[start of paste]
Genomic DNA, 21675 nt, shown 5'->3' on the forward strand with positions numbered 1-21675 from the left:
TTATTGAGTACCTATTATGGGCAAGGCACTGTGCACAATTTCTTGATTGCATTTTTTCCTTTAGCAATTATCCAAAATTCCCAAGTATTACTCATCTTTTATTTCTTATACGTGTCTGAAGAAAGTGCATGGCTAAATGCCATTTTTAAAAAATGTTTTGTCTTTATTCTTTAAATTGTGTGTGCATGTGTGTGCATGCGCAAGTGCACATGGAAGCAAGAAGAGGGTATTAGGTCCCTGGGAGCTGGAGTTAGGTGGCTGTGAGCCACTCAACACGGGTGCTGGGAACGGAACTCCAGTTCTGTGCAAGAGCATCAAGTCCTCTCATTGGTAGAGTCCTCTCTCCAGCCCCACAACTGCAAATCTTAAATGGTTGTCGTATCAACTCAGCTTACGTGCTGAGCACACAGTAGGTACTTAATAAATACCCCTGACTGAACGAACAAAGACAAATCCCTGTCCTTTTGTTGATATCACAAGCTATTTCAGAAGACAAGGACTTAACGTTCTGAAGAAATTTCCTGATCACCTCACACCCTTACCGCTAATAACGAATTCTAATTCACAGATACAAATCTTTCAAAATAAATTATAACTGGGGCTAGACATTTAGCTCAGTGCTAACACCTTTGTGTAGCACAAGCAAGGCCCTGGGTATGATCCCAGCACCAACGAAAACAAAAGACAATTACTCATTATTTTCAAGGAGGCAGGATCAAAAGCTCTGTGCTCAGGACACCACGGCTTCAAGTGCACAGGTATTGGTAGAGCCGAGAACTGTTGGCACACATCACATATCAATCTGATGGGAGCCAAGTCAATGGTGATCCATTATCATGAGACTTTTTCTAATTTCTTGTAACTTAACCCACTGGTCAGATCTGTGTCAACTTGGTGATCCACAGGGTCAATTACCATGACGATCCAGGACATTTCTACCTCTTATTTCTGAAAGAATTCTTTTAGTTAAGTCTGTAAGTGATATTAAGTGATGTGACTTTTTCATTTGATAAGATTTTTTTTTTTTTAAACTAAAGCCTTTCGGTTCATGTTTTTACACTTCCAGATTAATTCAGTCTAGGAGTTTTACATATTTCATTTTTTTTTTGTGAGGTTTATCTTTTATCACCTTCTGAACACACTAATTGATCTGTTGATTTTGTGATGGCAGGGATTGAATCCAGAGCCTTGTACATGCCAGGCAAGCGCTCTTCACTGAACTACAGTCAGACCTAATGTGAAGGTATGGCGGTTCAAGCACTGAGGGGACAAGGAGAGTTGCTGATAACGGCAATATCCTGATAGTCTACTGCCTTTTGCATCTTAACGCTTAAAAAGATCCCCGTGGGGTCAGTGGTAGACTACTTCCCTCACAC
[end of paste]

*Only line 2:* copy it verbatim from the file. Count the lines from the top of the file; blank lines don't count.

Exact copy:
TTATTGAGTACCTATTATGGGCAAGGCACTGTGCACAATTTCTTGATTGCATTTTTTCCTTTAGCAATTATCCAAAATTCCCAAGTATTACTCATCTTTTATTTCTTATACGTGTCTGAAGAAAGTGCATGGCTAAATGCCATTTTTAAAAAATGTTTTGTCTTTATTCTTTAAATTGTGTGTGCATGTGTGTGCATGCGCAAGTGCACATGGAAGCAAGAAGAGGGTATTAGGTCCCTGGGAGCTGGAGTTAGGTGGCTGTGAGCCACTCAACACGGGTGCTGGGAACGGAACTCCAGTTCTGTGCAAGAGCATCAAGTCCTCTCATTGGTAGAGTCCTCTCTCCAGCCCCACAACTGCAAATCTTAAATGGTTGTCGTATCAACTCAGCTTACGTGCTGAGCACACAGTAGGTACTTAATAAATACCCCTGACTGAACGAACAAAGACAAATCCCTGTCCTTTTGTTGATATCACAAGCTATTTCAGAAGACAAGGACTTAACGTTCTGAAGAAATTTCCTGATCACCTCACACCCTTACCGCTAATAACGAATTCTAATTCACAGATACAAATCTTTCAAAATAAATTATAACTGGGGCTAGACATTTAGCTCAGTGCTAACACCTTTGTGTAGCACAAGCAAGGCCCTGGGTATGATCCCAGCACCAACGAAAACAAAAGACAATTACTCATTATTTTCAAGGAGGCAGGATCAAAAGCTCTGTGCTCAGGACACCACGGCTTCAAGTGCACAGGTATTGGTAGAGCCGAGAACTGTTGGCACACATCACATATCAATCTGATGGGAGCCAAGTCAATGGTGATCCATTATCATGAGACTTTTTCTAATTTCTTGTAACTTAACCCACTGGTCAGATCTGTGTCAACTTGGTGATCCACAGGGTCAATTACCATGACGATCCAGGACATTTCTACCTCTTATTTCTGAAAGAATTCTTTTAGTTAAGTCTGTAAGTGATATTAAGTGATGTGACTTTTTCATTTGATAAGATTTTTTTTTTTTTAAACTAAAGCCTTTCGGTTCATGTTTTTACACTTCCAGATTAATTCAGTCTAGGAGTTTTACATATTTCATTTTTTTTTTGTGAGGTTTATCTTTTATCACCTTCTGAACACACTAATTGATCTGTTGATTTTGTGATGGCAGGGATTGAATCCAGAGCCTTGTACATGCCAGGCAAGCGCTCTTCACTGAACTACAGTCAGACCTAATGTGAAGGTATGGCGGTTCAAGCACTGAGGGGACAAGGAGAGTTGCTGATAACGGCAATATCCTGATAGTCTACTGCCTTTTGCATCTTAACGCTTAAAAAGATCCCCGTGGGGTCAGTGGTAGACTACTTCCCTCACAC